"He could obviously run fast then and he's transitioned extremely well. He can still run fast," Evans said before Thursday's practice. "He runs routes really well and he's extremely fast. He's their top receiver for a reason. He's got a lot of match-up problems for a lot of people. Hey, he's from Norman. We've got a lot of athletes out there."
Including Bengals head coach Zac Taylor, entrusted with keeping Kittle from repeating recent history. Middle linebacker Preston Brown says Kittle is going to get plenty of attention from everybody. He joked they could match Kittle with a fellow Pro Bowler in tackle Geno Atkins.
"Everybody is going to get a shot at him," Brown said. "He lines up everywhere. You might say it's man-to-man and then someone else is coming. We'll have everybody out there. You might see Geno on him, you never know. One-on-one, I'll take Geno every time. (Kittle) is fast, he's strong. He blocks. He does everything and he can line up anywhere. You never know what we'll do."
SNAPPING TO EIFERT: Speaking of tight ends, the Bengals' Tyler Eifert played 37 snaps last Sunday, or about 50 percent, while partner C.J. Uzomah went 71 percent with 56 snaps. Some thought Taylor would put him on a smaller pitch count given his injury history, but Eifert says he's fine with whatever they give him.
BROWN TAKE: Preston Brown is feeling a heck of a lot better about this year's PBS opener than last year's. For one thing, the Cincinnati native missed it with the nagging ankle injury that hampered his play until a knee injury ended his season at seven games. Last Sunday he looked like new man with four tackles and a huge forced fumble the Bengals couldn't cash in the red zone.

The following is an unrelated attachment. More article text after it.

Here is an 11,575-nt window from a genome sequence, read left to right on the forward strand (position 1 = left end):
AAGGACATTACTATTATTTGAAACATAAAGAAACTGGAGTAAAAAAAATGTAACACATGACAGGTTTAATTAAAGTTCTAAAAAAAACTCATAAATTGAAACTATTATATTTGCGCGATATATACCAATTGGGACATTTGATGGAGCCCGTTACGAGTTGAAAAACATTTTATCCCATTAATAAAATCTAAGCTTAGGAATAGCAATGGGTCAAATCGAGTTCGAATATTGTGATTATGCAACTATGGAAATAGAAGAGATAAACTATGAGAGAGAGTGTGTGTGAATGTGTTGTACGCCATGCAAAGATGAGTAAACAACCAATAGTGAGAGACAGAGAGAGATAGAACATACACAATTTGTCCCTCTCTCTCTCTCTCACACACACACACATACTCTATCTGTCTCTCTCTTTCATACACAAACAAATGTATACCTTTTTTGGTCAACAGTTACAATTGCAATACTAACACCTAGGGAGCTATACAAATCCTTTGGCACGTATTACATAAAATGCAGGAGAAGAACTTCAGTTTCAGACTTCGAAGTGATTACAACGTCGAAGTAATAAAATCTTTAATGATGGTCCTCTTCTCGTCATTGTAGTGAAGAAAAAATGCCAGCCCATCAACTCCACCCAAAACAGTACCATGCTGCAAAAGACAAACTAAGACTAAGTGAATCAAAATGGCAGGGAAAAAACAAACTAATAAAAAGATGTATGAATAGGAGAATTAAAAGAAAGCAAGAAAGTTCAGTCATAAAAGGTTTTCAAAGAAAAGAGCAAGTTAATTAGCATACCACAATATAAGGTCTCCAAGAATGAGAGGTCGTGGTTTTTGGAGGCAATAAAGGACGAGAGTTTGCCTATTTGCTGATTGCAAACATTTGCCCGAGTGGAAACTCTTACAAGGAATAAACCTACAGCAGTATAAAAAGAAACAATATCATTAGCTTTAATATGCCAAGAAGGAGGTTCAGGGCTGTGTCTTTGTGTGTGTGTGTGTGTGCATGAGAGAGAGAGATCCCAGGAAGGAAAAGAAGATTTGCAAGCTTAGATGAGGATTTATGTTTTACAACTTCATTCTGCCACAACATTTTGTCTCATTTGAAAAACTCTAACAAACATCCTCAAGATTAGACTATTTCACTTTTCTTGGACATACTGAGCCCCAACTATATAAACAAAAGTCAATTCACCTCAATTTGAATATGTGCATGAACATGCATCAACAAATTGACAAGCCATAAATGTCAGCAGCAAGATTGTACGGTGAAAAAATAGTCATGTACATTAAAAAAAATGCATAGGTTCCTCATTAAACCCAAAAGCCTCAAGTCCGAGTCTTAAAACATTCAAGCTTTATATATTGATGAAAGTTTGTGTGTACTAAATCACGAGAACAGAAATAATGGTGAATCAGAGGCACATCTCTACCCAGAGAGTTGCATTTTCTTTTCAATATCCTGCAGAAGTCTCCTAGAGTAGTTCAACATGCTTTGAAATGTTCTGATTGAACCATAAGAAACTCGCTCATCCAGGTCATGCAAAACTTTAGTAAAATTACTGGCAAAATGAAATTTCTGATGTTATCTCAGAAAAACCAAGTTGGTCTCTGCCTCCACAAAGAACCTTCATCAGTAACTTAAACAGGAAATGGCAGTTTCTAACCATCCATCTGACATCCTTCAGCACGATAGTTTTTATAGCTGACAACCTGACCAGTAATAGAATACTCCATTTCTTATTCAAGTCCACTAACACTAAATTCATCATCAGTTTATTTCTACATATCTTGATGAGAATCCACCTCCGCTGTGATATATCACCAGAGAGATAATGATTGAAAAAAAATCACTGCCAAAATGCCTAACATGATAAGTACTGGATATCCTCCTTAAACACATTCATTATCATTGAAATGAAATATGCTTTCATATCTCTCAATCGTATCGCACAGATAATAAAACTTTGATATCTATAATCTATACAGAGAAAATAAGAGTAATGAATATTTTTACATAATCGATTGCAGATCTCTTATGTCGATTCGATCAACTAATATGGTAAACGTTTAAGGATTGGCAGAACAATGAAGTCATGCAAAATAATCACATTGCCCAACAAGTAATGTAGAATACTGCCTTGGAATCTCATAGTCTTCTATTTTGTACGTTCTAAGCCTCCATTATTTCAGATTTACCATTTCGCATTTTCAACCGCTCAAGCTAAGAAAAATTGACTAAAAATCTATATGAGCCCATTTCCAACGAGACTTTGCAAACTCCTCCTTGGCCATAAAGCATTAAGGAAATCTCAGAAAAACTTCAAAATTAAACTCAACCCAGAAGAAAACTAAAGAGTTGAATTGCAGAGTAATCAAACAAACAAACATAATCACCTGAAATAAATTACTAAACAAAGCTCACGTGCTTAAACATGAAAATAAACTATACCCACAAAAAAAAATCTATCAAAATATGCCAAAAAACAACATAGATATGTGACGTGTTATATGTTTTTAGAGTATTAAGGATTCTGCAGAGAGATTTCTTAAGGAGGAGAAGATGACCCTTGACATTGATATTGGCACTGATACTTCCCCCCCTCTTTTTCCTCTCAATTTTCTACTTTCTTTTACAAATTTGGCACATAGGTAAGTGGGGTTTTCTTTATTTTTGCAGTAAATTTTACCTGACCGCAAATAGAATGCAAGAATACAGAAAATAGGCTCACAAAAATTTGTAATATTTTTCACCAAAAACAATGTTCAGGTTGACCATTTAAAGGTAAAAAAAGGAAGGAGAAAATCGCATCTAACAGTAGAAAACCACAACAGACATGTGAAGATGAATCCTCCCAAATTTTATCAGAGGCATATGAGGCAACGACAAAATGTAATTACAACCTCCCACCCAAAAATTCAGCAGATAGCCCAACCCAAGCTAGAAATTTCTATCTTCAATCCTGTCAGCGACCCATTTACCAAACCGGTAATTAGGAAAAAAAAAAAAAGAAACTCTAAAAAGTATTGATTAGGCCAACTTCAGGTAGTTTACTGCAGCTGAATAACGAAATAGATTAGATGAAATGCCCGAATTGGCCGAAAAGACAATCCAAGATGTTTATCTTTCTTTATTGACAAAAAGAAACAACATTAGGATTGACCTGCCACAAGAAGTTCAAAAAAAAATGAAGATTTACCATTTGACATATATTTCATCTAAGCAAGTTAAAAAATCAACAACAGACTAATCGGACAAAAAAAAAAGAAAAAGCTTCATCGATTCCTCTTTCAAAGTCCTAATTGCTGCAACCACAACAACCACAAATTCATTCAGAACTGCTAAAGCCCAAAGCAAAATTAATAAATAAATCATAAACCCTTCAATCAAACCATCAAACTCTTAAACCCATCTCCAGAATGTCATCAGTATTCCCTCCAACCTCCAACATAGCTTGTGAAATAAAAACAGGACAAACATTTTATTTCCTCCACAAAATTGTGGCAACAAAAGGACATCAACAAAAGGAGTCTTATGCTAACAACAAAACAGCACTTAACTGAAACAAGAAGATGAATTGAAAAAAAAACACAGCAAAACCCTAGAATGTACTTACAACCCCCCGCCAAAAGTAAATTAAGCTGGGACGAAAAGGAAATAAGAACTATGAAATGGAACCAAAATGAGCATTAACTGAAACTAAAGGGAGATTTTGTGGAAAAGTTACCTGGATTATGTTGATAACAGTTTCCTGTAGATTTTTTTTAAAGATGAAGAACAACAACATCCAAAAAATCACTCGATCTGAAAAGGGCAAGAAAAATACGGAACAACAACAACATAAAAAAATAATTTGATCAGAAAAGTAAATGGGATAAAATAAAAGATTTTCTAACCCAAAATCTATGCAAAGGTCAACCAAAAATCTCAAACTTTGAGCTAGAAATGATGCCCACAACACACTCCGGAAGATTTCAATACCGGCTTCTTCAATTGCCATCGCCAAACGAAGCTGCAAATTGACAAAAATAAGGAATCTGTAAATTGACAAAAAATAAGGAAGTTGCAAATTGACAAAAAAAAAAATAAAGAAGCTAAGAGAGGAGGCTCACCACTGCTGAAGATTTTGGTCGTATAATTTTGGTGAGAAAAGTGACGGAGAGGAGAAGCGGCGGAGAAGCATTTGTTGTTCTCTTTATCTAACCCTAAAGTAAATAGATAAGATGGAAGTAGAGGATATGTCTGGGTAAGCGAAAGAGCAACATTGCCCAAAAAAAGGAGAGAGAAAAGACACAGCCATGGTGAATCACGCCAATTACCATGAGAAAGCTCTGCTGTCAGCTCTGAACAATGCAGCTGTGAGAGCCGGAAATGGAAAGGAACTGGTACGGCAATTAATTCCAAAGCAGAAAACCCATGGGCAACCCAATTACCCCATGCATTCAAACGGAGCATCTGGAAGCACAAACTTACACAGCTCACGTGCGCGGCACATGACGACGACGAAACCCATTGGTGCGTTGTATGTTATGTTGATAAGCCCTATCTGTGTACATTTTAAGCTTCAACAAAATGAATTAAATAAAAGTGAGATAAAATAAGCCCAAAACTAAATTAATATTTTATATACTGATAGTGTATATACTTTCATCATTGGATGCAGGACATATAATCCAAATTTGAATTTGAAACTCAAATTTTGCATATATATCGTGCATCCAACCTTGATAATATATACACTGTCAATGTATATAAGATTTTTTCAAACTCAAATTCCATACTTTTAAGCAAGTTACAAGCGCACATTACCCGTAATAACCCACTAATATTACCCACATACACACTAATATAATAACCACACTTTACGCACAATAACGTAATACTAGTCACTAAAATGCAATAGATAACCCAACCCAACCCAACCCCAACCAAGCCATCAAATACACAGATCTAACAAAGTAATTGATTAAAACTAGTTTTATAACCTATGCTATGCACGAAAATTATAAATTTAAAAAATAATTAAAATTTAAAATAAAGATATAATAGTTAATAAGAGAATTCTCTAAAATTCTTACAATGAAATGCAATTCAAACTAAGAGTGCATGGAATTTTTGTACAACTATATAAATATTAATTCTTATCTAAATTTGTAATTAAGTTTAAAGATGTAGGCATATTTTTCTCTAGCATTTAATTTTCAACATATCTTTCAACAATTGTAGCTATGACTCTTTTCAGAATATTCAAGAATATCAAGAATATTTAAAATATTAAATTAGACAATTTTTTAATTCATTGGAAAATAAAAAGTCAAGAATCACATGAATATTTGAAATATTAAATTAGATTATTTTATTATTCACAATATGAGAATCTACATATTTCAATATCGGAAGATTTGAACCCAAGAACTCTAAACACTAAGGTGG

"It's exciting for me to play in front of all your family and friends and to able to do it as a healthy guy," Brown said.
No question, he said. New vibe on his side of the ball and not just from defensive coordinator Lou Anarumo, but also from other new coaches and veterans becoming more and more comfortable with leadership roles.
"It's a different mentality. A different energy," Brown said. "There's some younger coaches and they bring a new energy into the room. Film study. On the field. They're always pumped up. (Safety) Shawn (Williams) has stepped up. Every year he's taken more steps to being a leader."
Another day to get better. Check out the best photos from Thursday's practice as the Bengals continue to prepare for the San Francisco 49ers in Week 2.